If you’ve either started, or are thinking about launching a new website for your business, then kicking off with a period of discovery is crucial to gather the requirements and opinions of your different user groups.
There are lots of techniques available at the requirements gathering stage, from phone and in-person interviews to online surveys. However, when it comes to big-ticket projects, running workshops is an important way to get buy-in from stakeholders in and outside of your organisation.
Ruth, our in-house UX Strategist, takes our questions on what to expect from a user experience workshop, what they achieve and how to get the most out of the findings.
Previous articles in this series include our Managing Director Liam Giles discussing the cost of a new website and Senior Account Manager, Luke Cardy, on things to consider before approaching us for a project.
What is user experience?
User experience (UX) in the context of website production is the design and development of user-centric websites that create engaging and useful experiences for customers, leading them to take desired or profitable action on the website.
The website discovery process is an important tool for providing a forum to gather valuable information on the requirements of the website’s target audience. The goal of a UX workshop is to put the user at the forefront of the project, whether they are external audiences such as customers or service users, or internal stakeholders who maintain and update the website.
What is a discovery workshop?
Discovery workshops usually consist of a series of activities, tasks and discussions designed to get people to feedback on the current website and identify needs for a new website. They are a great way to engage customers and staff in website re-design/development and don’t have to be lengthy- starting at 2-3 hours per workshop to fit in with people’s busy schedules.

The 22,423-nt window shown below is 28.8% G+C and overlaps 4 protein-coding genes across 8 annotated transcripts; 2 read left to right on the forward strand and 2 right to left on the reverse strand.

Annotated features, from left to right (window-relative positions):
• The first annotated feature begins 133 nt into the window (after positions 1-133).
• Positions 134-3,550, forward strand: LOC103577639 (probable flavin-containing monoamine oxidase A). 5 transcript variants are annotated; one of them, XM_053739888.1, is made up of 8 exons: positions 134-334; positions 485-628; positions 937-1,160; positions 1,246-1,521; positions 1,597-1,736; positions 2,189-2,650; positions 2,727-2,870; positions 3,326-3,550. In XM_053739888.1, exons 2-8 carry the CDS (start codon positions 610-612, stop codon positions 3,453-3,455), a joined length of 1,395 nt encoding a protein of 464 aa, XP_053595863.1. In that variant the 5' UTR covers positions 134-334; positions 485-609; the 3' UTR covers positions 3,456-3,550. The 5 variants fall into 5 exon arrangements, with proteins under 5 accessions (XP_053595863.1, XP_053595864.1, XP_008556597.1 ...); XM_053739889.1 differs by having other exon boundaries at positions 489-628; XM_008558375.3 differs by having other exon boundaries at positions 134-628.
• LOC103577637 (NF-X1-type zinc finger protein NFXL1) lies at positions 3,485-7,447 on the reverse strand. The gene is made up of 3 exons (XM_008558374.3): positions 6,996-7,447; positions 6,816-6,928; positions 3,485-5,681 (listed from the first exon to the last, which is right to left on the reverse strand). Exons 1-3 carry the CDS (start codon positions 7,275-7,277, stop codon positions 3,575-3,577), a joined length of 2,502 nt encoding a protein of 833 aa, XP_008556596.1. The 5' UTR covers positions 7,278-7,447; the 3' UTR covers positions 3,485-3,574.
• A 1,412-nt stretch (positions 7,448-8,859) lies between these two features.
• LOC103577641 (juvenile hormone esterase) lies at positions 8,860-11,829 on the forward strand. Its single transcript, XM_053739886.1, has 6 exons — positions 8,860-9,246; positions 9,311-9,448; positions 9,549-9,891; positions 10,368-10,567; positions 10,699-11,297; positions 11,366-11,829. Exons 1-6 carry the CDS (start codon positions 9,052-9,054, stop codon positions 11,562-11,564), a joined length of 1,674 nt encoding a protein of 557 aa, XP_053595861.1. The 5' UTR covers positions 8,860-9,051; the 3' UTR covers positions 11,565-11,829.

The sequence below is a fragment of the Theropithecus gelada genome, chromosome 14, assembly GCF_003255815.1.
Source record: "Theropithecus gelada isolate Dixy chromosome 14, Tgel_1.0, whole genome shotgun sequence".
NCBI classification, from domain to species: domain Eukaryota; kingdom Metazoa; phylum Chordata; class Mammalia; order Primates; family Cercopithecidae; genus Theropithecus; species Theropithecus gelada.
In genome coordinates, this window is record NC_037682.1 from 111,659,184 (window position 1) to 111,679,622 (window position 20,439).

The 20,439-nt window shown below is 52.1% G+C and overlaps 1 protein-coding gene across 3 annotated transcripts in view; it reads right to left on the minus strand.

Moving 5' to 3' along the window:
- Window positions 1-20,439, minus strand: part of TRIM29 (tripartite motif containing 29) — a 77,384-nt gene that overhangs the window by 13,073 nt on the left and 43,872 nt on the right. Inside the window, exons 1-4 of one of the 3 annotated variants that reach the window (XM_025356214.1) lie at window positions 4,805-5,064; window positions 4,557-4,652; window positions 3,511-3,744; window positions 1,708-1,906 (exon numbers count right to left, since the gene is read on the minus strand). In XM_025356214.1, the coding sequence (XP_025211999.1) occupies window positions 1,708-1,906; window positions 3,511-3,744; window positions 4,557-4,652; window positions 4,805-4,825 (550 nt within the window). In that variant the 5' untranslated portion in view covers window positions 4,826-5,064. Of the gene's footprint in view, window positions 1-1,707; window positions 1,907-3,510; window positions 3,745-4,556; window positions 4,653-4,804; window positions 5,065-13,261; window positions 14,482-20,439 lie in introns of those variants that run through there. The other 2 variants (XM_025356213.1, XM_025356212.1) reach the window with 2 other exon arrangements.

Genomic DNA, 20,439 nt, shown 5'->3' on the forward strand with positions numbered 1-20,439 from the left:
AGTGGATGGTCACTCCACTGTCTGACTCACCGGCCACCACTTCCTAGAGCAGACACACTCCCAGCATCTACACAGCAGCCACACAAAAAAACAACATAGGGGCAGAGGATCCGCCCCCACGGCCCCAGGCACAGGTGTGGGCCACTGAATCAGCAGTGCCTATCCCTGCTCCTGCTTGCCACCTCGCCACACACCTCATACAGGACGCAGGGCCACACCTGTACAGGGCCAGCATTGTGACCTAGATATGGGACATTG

The goal of the workshop is to understand the needs of different stakeholders better, get insights into their experiences, and work out how the website can better serve them.
Why are discovery workshops important?
All our projects start with a kick-off brief, but even the most productive project meeting won’t identify all the audiences and their needs. Workshops enable clients to learn things that might not have been recognised at the beginning. For example, you might think you know what your users need from your new website but they could have different ideas.
This video demonstrates this point pretty neatly.
What does a discovery workshop cover?
The topics that are covered in a discovery workshop, and the weight that’s given to each topic in the workshop, depends on the needs and requirements of the project and can include:
- Goal setting
- Experience mapping
- Website review
- Audience personas
- User journey mapping
- Competitor analysis
- Site mapping
Who should be involved in a discovery workshop?
Stakeholders are broadly internal or external. Internal stakeholders usually represent a mix of staff from across an organisation with different levels of seniority and interest in the website. External stakeholders are typically customers or service users, but can also include other audiences such as corporate partners and sponsors.
Workshops are the perfect way to actively involve customers or clients in a new website project and have many, invaluable benefits. Not only can your customers provide first-hand feedback on their needs for the website, but they will also have knowledge and experience of your target audience that your project will benefit from.
Similarly, it’s important to capture the needs of the staff, especially those who maintain and update the website. Involving a range of roles, from customer-facing staff to senior managers, is also a great opportunity to tap into their wealth of knowledge of customers and the sector. Workshops carefully designed with exercises and tasks will get them thinking about users’ needs and draw out valuable knowledge.
What happens after the discovery workshops?
The outcome is a discovery blueprint report which analyses the research findings and moulds them into actionable recommendations. For example, I’ve often found that customers or service users identify clear needs in the workshops that weren’t identified in the brief. These findings are gold dust and lead into discussions around features or functionalities which will address their needs and provide an enjoyable experience. Once the outputs are agreed, the findings of the research will inform the rest of the project delivery, from design to development.
Interested in learning more about our workshops? Get in touch with one of our experts today.